What are Corn Futures?

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  • Written By: Brendan McGuigan
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  • Last Modified Date: 21 August 2019
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Futures markets are markets that deal with the promise to either buy or sell a set commodity at a set price at some point in the future. They originated as a way for producers to protect themselves somewhat against price fluctuations based on external forces, such as the demand for corn in the marketplace. The earliest modern futures market was created in Osaka, Japan, as a way of selling futures of rice. In the United States in the early 19th century, around Chicago, agricultural commodity markets sprang up to sell futures, including corn futures. The first forward contract through the Chicago Board of Trade (CBOT) was in corn futures, and took place in 1951.

The corn futures market operates on contracts that come up in March, May, July, September, and December. The minimum size for a corn futures contract is 5,000 bushels of corn, and the price limit is set at $1000 US Dollars (USD) per contact above or below the previous day’s final price. There are three grades of tradable corn: Number 1 yellow, which trades at 1.5 cents over the contract price, Number 2 yellow which trades at contract price, and Number 3 yellow, which trades at 1.5 cents under the contract price.


Corn futures are one of the major futures markets in the world, as corn is the staple grain used in the west, especially in the United States. Billions of USD worth of corn futures are traded each day through markets, helping both to drive the price of corn, and to stabilize the market. Like other futures markets, not everyone involved in buying corn futures is interested in actually buying or selling corn. In fact, many people involved in corn futures are doing so simply as a way of making money through speculation.

There are two distinct reasons one might buy corn futures: hedging and speculating. Hedging is something people who actually want to be buying the physical commodity of corn do in order to minimize their risk of profit loss, should the market shift between the time they want to buy or sell a contract for corn, and the time they actually have the corn on hand. Speculating, on the other hand, is done by investors, as a way of taking advantage of the shifting market to earn money, using the physical commodities just as a proxy for the market itself. They never get their hands on actual corn; instead they continuously buy and sell corn futures to try to leverage the market.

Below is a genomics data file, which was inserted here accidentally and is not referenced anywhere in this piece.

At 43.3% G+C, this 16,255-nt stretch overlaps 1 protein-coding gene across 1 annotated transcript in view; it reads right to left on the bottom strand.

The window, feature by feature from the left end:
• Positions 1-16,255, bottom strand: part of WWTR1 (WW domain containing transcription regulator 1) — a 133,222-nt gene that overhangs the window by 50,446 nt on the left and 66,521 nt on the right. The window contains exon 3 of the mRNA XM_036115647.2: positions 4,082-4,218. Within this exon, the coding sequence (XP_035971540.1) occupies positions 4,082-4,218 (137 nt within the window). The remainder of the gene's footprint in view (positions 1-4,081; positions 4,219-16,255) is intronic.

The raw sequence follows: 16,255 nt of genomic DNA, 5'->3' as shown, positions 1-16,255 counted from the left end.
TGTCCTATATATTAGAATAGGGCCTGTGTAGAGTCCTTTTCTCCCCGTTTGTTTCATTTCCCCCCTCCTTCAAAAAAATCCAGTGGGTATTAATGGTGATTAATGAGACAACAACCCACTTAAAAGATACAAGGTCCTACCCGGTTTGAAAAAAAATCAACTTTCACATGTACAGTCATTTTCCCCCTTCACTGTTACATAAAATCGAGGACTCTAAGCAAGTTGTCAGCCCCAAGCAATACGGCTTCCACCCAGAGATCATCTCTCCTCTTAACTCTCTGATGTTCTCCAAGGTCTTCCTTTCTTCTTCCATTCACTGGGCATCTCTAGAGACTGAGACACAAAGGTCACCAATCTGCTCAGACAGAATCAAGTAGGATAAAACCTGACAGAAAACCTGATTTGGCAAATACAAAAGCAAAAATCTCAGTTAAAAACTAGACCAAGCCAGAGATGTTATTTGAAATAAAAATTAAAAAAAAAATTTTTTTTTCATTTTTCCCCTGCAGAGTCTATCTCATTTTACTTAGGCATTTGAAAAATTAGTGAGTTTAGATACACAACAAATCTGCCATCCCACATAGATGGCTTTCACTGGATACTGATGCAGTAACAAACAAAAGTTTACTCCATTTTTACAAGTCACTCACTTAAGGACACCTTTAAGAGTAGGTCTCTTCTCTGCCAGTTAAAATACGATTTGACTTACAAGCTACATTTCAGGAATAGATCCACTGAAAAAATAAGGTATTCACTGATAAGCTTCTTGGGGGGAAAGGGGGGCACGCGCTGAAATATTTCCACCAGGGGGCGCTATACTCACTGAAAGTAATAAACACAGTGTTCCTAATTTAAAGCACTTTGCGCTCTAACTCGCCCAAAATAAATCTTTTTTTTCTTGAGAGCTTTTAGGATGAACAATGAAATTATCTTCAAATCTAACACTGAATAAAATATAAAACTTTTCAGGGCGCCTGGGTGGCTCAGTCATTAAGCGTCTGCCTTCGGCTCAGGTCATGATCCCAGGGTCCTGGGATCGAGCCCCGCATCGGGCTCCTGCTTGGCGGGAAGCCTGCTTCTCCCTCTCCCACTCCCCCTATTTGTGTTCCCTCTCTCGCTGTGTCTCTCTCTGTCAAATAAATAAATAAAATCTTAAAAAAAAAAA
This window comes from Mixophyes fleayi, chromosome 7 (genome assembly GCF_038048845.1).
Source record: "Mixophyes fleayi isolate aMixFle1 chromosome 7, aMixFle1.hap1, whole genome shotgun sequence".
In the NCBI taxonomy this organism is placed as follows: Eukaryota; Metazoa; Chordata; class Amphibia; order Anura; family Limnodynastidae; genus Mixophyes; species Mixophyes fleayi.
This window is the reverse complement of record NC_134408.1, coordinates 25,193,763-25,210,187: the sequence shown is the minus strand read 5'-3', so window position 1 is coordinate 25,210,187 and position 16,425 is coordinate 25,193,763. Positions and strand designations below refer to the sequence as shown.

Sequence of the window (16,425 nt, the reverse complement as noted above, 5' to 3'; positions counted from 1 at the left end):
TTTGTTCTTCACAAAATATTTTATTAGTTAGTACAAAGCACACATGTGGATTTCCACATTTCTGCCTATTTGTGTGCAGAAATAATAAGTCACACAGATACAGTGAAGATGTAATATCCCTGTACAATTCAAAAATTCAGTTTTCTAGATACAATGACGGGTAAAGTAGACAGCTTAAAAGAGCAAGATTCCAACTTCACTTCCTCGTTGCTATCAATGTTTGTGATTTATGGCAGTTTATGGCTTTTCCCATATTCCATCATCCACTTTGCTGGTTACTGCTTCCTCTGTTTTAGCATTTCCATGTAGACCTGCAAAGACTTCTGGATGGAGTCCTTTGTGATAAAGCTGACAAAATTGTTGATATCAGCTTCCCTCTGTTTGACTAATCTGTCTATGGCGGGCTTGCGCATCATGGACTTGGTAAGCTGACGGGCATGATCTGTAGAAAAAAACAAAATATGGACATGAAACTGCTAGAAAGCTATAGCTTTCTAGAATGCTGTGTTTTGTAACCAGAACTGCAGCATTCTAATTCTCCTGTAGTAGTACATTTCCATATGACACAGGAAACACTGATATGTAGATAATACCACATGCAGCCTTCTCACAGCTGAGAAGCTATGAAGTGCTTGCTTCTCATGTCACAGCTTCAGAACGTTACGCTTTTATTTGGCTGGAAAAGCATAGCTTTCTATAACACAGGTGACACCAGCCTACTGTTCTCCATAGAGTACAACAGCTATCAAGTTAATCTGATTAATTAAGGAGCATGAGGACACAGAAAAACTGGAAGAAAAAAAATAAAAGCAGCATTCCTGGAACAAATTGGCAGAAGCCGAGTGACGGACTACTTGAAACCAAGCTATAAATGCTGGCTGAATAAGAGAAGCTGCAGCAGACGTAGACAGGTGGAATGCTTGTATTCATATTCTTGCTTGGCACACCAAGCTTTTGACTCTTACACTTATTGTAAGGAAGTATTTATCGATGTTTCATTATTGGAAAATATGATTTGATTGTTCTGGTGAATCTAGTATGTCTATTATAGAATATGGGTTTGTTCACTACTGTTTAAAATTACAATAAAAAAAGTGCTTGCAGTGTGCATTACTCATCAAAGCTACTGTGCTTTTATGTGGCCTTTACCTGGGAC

Corn futures can be short-hedged or long-hedged, depending on whether the contract entered into says the investor will be selling corn or buying it. When someone short hedges corn, it means they are saying that at a point in the future they will sell a certain amount of corn for a set price. If someone long hedges corn, it means they are saying they will buy it for a set price. Someone who has speculated on a short hedge will make money if the actual price of corn falls between the time they buy the corn futures and the time the contract comes up, while a long hedge will be profitable if the price of corn rises.

Hedgers use the corn futures market in tandem with the spot market, which is the market that reflects the actual price of corn at the moment, to ensure that no matter what way the market moves, they never lose money. By taking opposite positions in the corn futures market and the corn spot market, any loss they might suffer in one market is offset by the gains in the other, and visa versa, so the money they make is based entirely on the physical commodity itself.


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Post 3

Corn is in high demand in China.

Post 2

@ FrameMaker- Many commodities futures markets, like soybean futures, crude oil futures, etc., are rife with speculation that do not take into account the external costs of a product. I think that governments and companies are now starting to add these costs to the costs of doing business, and the more we see this, the less lucrative speculation will be. Restrictions on emissions and pollution are ramping up, and the social and economic impacts of the external costs of business as usual are becoming widely understood.

For example, the impact of unregulated growth in the corn industry is leading to a situation where 10 percent of the people in this country are considered malnourished (not enough vitamins) because 60%-70%

of their diet consists of corn. Increased corn production is also the number one cause of the giant dead zone in the Gulf of Mexico, which has greatly reduced the area of one of the nation’s most productive fisheries. The list goes on, but you get my drift.
Post 1

Speculation in corn futures prices is actually causing many social, economic, and environmental problems that will eventually catch up to the market and cause prices to crash. Corn prices are a big part of the push for farmers to grow more corn.

Corn commodity futures speculation is driven by the belief that corn will be the answer to our fuel problems. However, speculation does not take into account the fact that we don't have the institutional capacity to deal with the externalities associated with a reduction in crop lands, the limited efficiency of corn ethanol, and the impacts of point source and non-point source pollution caused by corn farming. Once we have the institutional capacity to deal with these things, which is coming, the profits associated with corn for fuel will not be there and the bottom of the corn commodities market will fall out.

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